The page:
This tornado was a particularly intense landspout that formed along the Lake Erie lake breeze convergence zone. It touched down at around 1:15 pm, travelled for 9 km and had a width of just 20m, passing south of the small community of Avon. Upon receiving reports of the tornado, Environment Canada issued a tornado warning at 1:19 pm.
Although the warning specified that the tornado was ‘weak’, in fact it was strong and damaging; it snapped and uprooted trees, damaged barns and destroyed a house. Located on Wilson Line, the well-built bungalow had its roof and some exterior walls blown away and debris scattered for hundreds of metres through area fields. Fortunately, a woman who had been inside the home drying her hair at the time escaped unharmed despite it being torn apart around her. Damage at this location was at the upper end of F2, approaching F3 intensity.
Witnesses captured video of the tornado, a classic-looking landspout with a long debris tube extending high to the cloud base; close ups of its base show violent rotation as trees and crops were torn from the ground and debris thrown. The violently rotating column exhibited classic ‘drill bit’ motion at its base, and was probably amongst the most intense landspouts.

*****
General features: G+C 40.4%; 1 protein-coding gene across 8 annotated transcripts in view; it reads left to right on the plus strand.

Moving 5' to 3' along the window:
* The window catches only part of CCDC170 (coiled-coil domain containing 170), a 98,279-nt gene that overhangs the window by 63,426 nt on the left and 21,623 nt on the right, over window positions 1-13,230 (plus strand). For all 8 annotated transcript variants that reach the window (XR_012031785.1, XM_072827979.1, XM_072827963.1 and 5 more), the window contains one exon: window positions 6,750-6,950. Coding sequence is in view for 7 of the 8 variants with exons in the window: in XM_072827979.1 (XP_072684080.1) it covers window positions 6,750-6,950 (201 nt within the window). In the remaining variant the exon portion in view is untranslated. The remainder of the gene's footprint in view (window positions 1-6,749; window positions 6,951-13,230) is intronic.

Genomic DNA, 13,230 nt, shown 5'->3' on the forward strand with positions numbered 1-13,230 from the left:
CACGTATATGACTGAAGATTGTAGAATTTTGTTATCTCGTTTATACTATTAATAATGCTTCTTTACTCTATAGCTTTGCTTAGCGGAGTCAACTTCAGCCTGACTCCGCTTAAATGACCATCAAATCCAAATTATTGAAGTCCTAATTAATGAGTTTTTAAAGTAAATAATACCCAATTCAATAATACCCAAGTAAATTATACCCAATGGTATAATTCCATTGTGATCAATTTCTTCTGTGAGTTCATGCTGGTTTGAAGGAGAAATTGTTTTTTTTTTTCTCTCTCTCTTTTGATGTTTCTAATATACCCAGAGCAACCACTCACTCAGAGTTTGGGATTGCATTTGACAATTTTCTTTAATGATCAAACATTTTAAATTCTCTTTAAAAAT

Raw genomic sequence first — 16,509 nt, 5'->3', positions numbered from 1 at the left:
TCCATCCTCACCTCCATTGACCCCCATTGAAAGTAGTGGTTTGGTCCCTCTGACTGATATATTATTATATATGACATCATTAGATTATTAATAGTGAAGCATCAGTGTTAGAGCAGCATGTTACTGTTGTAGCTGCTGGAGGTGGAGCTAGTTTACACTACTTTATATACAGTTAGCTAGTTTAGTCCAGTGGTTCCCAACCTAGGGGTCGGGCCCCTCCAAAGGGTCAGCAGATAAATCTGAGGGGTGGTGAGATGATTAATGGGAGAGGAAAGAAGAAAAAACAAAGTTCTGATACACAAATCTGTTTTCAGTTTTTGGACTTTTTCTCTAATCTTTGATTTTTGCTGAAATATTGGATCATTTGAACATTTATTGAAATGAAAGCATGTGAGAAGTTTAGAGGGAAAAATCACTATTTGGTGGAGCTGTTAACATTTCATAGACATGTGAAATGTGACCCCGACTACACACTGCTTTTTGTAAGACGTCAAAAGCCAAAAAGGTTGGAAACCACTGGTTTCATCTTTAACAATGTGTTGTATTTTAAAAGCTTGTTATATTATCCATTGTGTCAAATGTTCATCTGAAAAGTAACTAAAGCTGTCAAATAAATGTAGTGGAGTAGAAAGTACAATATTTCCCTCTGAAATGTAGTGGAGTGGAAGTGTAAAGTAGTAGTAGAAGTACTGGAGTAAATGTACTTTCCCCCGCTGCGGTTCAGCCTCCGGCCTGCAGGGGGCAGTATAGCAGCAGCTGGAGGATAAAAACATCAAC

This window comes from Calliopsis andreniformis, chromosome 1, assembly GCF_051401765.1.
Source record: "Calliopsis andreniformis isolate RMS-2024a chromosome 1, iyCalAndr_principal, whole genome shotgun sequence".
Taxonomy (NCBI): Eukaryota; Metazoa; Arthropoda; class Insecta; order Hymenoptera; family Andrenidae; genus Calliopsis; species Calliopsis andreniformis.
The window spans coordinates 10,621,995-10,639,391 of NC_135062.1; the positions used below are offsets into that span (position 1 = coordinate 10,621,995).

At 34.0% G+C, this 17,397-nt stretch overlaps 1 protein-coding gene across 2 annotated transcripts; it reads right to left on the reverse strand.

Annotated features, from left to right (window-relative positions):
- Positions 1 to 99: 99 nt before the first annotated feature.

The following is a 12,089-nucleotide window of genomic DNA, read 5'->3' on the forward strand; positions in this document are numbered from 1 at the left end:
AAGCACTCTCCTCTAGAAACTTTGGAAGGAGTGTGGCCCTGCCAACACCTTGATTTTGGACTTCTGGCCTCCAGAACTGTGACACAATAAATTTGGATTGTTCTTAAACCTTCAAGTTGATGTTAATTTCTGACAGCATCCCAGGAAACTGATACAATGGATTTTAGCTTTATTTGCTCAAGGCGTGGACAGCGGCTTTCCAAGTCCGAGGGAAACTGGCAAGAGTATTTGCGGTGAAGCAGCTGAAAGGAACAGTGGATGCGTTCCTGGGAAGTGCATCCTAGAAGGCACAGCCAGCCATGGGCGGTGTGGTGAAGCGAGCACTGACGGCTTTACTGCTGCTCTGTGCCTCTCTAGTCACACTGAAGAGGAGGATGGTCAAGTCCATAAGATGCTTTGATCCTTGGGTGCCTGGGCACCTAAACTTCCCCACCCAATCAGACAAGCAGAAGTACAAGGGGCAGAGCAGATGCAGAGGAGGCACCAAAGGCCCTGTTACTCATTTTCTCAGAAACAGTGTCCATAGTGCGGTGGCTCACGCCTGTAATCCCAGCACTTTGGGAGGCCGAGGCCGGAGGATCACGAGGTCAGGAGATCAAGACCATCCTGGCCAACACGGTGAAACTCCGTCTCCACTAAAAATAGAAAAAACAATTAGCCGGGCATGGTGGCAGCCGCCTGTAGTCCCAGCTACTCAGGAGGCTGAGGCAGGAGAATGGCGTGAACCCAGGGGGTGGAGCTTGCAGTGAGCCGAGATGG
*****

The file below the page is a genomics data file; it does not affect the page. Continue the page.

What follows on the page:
This was one of four tornadoes to touch down in Southern Ontario on June 25; the others:
Figure 1 depicts the surface observations at 2:00 pm EDT, which shows a cold front slicing through southern Ontario. This front became the focus for intense thunderstorms in the early afternoon hours of June 25th, which ultimately led to several tornadoes across Ontario.
According to Environment and Climate Change Canada (2018), an F2 tornado touched down at 1:15 pm near Avon, ON. The tornado travelled for 9 km and had a maximum width of 20 metres. The tornado caused no fatalities, injuries or property damage.
NWS Weather Prediction Center Surface Analysis Archive. (2017). Surface analysis 18Z Thu Jun 25 2009. Retrieved from: https://www.wpc.ncep.noaa.gov/archives/web_pages/sfc/sfc_archive.php
Environment and Climate Change Canada Data. (2018). Canadian National Tornado Database: Verified Events (1980-2009) – Public. Retrieved from: http://donnees.ec.gc.ca/data/weather/products/canadian-national-tornado-database-verified-events-1980-2009-public/